1902 Encyclopedia > Angelica Kauffman (Angelica Kauffmann)

Angelica Kauffman
(Angelica Kauffmann)
Swiss-Austrian Neoclassical painter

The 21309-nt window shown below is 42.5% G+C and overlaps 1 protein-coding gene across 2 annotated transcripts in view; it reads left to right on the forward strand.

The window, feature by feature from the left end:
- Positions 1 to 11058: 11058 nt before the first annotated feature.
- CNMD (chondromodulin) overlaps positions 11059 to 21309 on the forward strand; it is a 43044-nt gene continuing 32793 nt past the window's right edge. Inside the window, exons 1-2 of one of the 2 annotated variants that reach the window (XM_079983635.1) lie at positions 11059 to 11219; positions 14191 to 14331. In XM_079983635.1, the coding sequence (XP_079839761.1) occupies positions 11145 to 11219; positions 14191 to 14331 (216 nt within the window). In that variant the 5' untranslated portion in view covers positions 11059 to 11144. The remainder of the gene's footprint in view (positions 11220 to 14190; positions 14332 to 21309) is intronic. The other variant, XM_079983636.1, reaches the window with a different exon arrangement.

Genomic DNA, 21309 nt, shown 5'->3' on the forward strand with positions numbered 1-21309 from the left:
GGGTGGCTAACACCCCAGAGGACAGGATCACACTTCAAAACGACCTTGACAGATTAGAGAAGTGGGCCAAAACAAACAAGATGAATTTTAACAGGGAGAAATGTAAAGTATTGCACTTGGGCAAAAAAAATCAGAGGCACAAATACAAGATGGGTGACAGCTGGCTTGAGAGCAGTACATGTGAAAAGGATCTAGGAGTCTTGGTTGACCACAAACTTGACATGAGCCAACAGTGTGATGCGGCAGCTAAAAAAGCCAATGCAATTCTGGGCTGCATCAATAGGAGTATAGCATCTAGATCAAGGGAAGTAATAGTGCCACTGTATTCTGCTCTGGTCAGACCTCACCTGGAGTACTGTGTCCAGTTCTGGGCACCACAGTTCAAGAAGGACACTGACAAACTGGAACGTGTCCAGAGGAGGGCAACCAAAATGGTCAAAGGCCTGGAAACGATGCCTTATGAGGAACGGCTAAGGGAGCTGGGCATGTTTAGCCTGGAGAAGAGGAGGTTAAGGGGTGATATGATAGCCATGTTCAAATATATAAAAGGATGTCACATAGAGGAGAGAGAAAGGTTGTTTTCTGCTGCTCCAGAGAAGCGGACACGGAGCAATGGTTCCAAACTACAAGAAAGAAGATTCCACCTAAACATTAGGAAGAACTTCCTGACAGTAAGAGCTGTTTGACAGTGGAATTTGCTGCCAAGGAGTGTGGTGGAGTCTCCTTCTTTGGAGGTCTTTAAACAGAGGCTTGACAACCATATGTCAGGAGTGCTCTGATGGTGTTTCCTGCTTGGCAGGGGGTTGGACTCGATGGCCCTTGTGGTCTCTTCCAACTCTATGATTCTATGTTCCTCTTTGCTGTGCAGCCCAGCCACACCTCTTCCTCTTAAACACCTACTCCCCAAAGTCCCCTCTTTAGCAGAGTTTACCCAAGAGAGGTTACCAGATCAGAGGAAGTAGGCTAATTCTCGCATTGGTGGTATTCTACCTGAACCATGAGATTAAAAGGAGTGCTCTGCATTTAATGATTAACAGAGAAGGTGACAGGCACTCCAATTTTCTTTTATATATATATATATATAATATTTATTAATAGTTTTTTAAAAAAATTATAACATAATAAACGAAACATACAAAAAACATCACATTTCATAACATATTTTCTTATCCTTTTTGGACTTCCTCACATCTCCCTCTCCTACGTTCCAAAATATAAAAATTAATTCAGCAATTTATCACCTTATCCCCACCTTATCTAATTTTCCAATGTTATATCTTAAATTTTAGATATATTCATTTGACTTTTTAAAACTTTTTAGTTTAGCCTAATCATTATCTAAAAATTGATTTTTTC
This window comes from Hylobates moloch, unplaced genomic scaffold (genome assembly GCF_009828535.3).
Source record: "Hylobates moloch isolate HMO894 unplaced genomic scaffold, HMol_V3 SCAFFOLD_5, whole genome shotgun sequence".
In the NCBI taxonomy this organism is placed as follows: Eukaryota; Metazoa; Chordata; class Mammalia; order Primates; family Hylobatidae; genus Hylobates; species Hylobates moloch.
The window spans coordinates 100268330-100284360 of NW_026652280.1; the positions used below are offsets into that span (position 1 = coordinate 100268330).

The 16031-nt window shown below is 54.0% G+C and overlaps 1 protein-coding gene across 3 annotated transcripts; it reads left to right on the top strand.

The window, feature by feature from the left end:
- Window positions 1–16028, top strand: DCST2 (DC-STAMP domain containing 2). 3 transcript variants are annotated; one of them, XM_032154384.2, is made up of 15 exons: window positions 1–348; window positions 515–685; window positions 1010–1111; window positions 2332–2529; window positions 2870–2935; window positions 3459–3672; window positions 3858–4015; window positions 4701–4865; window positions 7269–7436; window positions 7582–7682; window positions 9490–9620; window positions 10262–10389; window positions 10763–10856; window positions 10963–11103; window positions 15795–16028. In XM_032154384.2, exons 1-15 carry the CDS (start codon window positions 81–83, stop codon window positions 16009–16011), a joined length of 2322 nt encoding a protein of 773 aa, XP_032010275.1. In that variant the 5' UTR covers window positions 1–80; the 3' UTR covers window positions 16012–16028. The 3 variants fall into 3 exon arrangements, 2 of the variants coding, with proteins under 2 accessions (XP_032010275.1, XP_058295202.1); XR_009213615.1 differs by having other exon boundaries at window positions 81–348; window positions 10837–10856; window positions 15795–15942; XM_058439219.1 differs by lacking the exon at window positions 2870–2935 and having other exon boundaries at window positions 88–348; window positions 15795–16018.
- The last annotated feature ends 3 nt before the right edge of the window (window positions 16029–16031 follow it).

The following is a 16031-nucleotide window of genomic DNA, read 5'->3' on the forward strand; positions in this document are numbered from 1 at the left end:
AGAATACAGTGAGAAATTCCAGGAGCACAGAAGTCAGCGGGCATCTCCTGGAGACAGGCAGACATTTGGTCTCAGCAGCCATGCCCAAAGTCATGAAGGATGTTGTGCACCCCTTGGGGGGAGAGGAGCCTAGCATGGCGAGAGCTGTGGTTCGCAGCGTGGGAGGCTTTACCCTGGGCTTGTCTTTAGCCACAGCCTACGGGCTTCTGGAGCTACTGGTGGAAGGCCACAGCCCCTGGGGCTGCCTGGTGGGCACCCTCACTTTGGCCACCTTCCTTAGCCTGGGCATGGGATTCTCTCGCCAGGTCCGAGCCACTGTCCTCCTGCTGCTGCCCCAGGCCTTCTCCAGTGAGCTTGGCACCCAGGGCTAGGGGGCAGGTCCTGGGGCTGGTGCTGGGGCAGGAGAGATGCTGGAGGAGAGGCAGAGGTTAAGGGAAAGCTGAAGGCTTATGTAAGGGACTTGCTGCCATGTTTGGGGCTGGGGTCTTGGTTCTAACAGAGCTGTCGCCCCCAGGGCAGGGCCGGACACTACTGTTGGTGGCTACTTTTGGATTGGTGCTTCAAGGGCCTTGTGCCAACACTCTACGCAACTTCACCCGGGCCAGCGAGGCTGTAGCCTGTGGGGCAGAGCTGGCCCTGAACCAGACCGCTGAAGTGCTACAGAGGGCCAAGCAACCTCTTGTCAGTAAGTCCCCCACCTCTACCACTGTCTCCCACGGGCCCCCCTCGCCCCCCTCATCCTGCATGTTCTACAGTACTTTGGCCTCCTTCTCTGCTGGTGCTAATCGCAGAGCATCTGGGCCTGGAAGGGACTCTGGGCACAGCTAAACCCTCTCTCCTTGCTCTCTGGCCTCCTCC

ANGELICA KAUFFMAN (or KAUFFMANN) (1740-1807). This once popular artist and Eoyal Academician was born at Coire in the Grisons, October 30, 1740 or 1741. Her baptismal name was Maria-Anne-Augelica-Catharine. Her father, John Joseph Kauffmann, was a poor man and mediocre painter, but apparently very successful in teach-ing his precocious daughter. She rapidly acquired several languages, read incessantly, and showed marked talents as a musician. Her greatest progress, however, was in paint-ing ; and in her twelfth year she had become a notability, with bishops and nobles for her sitters. In 1754 her father took her to Milan, where she diligently studied the great masters. Later visits to Italy of long duration appear to have succeeded this excursion, and in 1763 she visited Rome, returning to it again in 1764. From Rome she passed to Bologna and Venice, being every-where feted and caressed, as much for her talents as for her personal charms. Writing from Rome in August 1764 to his friend Franke, Winckelmann refers to her ex-ceptional popularity. She was then painting his picture, a half length, of which she also made an etching. She spoke Italian as well as German, he says; and she also expressed herself with facility in French and English,— one result of the last-named accomplishment being that she painted all the English visitors to the Eternal City. " She may be styled beautiful," he adds, " and in singing may vie with our best virtuosi." While at Venice, she was induced by Lady Wentworth, the wife of the English ambassador, to accompany her to London, where she ap-peared in 1765. One of her first works was a portrait of Garrick, exhibited in the year of her arrival at " Mr Moreing's great room in Maiden Lane." The rank of Lady Wentworth opened society to her, and she was everywhere well received, the royal family especially showing her great favour.